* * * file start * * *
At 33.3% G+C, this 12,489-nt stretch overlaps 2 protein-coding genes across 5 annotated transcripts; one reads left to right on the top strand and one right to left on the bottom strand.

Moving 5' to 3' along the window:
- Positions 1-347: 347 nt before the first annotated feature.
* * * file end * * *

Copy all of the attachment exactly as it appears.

At 33.3% G+C, this 12,489-nt stretch overlaps 2 protein-coding genes across 5 annotated transcripts; one reads left to right on the top strand and one right to left on the bottom strand.

Moving 5' to 3' along the window:
- Positions 1-347: 347 nt before the first annotated feature.